VW’s finance chief doesn’t mince words: “I’m not at all relaxed about the diesel issue,” Frank Witter told reporters on Monday in Wolfsburg, where the carmaker has its headquarters. “We’re nowhere near done with it,” he said, citing the lawsuits and repairs the company will have to work through, while the German market for diesel vehicles remains shaky.
US regulators revealed the emissions scandal, which affects 11 million diesel cars globally, in September 2015, and it keeps haunting the world’s largest carmaker, which also sells Audi, Skoda, Porsche and Lamborghini cars. A Dutch foundation, named Volkswagen Car Claim, proved how true Mr. Witter’s fears are. The group will file suit against Volkswagen on behalf of 120,000 European customers, Handelsblatt has learned. Unlike in Germany where plaintiffs have to file suit individually, the Netherlands’ legal rules are similar to those governing class actions in the US. Separately, a court in Stuttgart allowed a case against VW and its controlling shareholder, Porsche Automobil Hoding SE, to continue.
Mr. Witter said he expected things would calm down on the diesel front in the short term, but he warned that the company still faces long-term risks that are far more difficult to predict. One example: The additional €2.6 billion ($3.06 billion) that VW had to set aside in October for unexpected expenses in the United States, like buying back and repairing diesel cars. The manipulated vehicles emit more nitrogen oxide, a toxic gas which can cause asthma, on the road than in the laboratory thanks to illegal software installed in the engines.
The CFO argued that VW would have to be extremely cost-conscious in the coming years.
To come clean with its almost decade-long conspiracy and fraud, executives in Wolfsburg have reserved more than €25 billion to cover car buybacks, repairs, litigation and fines. The bulk of this money is going to US and Canadian customers and US authorities; different legal standards in Europe have enabled VW to avoid costly settlements, at least for time being. Both consumers as well as shareholders have sued the carmaker, either seeking compensation for the lower value of their diesel cars or billions to cover investment losses, after the Dieselgate revelations sent shares plunging.
Considering all the problems that VW has yet to solve, the message from the carmaker’s CFO this week was one of caution. Volkswagen’s financial results – and its share price – may be improving, Mr. Witter said, but that doesn’t mean the company can afford to be complacent. The 58-year-old argued that VW would have to be extremely cost-conscious in the coming years, in part by bringing its development and investment expenses down to the level of many of its competitors. Those ratios should be at about six percent by 2020, almost one percent below current levels. Mr. Witter, who worked for VW in the US from 2002 to 2008, said the carmaker would stick to that strategy even as it sinks more money into electromobility and digitalization. “We’re moving in the opposite direction of many competitors,” said Mr Witter, who became VW CFO three weeks after Dieselgate became public.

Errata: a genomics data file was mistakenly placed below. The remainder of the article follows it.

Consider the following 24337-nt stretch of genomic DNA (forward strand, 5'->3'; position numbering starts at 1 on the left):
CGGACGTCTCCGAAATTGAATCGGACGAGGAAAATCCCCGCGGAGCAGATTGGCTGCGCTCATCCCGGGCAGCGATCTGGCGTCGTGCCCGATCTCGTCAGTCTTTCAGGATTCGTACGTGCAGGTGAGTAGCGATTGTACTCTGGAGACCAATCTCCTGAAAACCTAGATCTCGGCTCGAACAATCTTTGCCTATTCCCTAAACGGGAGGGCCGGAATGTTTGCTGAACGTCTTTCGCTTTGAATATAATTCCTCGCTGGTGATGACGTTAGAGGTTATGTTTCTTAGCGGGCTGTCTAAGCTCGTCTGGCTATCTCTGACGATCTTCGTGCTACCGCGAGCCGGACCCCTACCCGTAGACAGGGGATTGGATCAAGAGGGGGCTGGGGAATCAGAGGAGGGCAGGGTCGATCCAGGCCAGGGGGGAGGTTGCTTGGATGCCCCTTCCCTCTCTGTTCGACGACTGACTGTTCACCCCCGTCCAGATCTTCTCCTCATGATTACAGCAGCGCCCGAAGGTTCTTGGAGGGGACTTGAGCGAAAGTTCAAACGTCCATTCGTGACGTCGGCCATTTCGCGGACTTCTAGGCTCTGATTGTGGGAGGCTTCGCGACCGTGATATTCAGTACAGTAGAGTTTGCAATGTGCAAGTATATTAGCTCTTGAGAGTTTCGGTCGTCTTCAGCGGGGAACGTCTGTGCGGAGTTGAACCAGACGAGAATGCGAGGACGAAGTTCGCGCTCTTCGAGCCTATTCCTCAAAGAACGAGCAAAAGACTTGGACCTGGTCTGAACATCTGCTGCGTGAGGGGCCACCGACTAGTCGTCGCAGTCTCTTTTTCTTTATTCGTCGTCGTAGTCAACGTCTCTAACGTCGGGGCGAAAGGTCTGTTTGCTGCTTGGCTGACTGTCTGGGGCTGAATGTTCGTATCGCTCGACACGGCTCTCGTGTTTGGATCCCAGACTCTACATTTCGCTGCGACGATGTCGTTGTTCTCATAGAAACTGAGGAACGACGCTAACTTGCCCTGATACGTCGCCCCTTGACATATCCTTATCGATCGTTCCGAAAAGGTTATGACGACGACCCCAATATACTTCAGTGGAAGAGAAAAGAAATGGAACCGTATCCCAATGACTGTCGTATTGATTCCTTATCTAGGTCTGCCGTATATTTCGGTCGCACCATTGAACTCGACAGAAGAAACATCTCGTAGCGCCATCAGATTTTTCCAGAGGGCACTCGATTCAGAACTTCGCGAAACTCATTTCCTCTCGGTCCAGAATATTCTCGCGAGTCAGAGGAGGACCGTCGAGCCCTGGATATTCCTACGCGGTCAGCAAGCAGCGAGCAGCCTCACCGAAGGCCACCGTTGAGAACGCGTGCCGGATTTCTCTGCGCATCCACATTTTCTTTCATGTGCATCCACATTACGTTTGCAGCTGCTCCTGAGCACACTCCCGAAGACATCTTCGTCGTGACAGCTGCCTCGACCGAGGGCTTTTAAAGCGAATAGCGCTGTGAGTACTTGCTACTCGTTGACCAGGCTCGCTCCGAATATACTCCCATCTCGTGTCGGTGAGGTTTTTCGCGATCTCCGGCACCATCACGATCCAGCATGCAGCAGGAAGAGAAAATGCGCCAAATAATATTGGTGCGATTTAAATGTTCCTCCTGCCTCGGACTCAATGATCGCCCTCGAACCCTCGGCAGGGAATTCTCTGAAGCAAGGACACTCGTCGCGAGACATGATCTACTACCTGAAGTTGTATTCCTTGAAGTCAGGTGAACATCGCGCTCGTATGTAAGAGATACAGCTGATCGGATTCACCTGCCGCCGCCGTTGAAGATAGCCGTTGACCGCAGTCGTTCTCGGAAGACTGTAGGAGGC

Analysts acknowledged that changes are taking hold in Wolfsburg but say more reforms are necessary. “Wages at VW have reached a new high in relation to revenue, at 17 percent,” said Arndt Ellinghorst of investment consulting firm Evercore ISI. That’s a good deal higher than most competitors, he said, and there’s been no increase in worker productivity at Volkswagen plants for more than six years.
For Volkswagen’s finance chief, CO2 emissions rules set to take effect in the coming years pose another challenge that Dieselgate has only made more difficult. As European customers turn away from diesel models, they’re latching onto gasoline-powered cars – including SUVs – which actually spew more carbon dioxide. Starting in 2021, carmakers will have to pay fines running in the hundreds million of euros per company if the new vehicles they sell exceed an average CO2 output of 95 grams per kilometer driven. Most manufacturers’ fleets currently come in at about 120 grams, but Mr. Witter expressed confidence that Volkswagen, which managed to sell a record number vehicles last month, would be able to adhere to the new standard, particularly as new electric cars hit the market in 2020.
While VW’s CFO acknowledged that used diesel models are taking longer to sell and that dealers are getting less money for them, VW sees those problems as manageable. “Resale values haven’t sunk like a stone, even though they may be under pressure,” he said. It would also help matters in Germany if politicians could find an agreeable solution regarding city driving bans on older diesel models: “Many customers will want to keep driving a car with a diesel engine,” Mr. Witter said.
Surprisingly, Mr. Witter’s boss, VW CEO Matthias Müller, scared the industry on Monday, saying tax breaks for diesel owners should be phased out. This idea, which would make it more expensive to drive a diesel car, could actually further dent demand for the vehicles and increase the financial uncertainties Mr. Witter is trying to manage.
Stefan Menzel reports on the auto industry, focusing on Volkswagen. Volker Votsmeier, an investigative reporter with Handelsblatt, contributed to this article. To contact the author: firstname.lastname@example.org